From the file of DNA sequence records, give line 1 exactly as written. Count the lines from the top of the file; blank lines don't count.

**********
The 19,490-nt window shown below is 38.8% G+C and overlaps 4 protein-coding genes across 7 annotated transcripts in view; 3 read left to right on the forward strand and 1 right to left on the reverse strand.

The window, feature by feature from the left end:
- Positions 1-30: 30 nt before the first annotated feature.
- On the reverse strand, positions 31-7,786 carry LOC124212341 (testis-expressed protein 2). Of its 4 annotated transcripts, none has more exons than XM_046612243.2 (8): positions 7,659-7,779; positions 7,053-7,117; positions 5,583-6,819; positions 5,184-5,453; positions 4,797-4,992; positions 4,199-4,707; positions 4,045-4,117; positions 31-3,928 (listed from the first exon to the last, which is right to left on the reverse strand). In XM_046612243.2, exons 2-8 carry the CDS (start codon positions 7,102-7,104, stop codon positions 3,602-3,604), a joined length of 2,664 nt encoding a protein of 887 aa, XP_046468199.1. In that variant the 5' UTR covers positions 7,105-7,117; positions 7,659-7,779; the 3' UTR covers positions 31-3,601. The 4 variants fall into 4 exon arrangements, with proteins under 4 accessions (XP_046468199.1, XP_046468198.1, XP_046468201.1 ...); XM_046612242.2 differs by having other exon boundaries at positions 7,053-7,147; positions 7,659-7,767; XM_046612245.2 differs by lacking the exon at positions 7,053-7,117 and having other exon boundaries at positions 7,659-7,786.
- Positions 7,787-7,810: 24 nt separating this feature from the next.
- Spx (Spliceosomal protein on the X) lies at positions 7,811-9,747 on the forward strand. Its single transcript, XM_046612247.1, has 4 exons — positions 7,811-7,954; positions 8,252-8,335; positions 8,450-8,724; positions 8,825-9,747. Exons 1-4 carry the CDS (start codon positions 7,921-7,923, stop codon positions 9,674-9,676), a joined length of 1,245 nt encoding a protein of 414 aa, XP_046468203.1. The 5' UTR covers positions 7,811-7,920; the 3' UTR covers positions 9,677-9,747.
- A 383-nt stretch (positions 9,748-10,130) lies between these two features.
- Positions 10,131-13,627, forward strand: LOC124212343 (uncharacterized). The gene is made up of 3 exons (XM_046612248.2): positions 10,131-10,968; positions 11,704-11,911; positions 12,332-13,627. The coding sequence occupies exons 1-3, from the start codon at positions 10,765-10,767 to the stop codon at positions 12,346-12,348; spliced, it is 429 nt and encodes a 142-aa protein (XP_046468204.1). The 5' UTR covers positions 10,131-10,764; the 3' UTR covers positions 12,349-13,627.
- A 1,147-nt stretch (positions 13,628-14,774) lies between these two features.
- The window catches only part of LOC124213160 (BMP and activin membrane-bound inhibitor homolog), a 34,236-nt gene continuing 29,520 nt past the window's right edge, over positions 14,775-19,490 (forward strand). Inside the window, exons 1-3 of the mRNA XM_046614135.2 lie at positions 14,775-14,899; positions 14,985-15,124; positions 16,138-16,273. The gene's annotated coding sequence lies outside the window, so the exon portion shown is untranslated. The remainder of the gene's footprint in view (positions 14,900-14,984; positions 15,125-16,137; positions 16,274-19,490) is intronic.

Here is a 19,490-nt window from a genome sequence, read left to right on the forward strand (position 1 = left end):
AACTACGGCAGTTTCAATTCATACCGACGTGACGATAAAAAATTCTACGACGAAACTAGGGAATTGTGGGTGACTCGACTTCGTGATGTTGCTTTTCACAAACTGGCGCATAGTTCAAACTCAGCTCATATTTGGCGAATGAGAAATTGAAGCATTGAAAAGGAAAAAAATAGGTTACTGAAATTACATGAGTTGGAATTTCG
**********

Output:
The 19,490-nt window shown below is 38.8% G+C and overlaps 4 protein-coding genes across 7 annotated transcripts in view; 3 read left to right on the forward strand and 1 right to left on the reverse strand.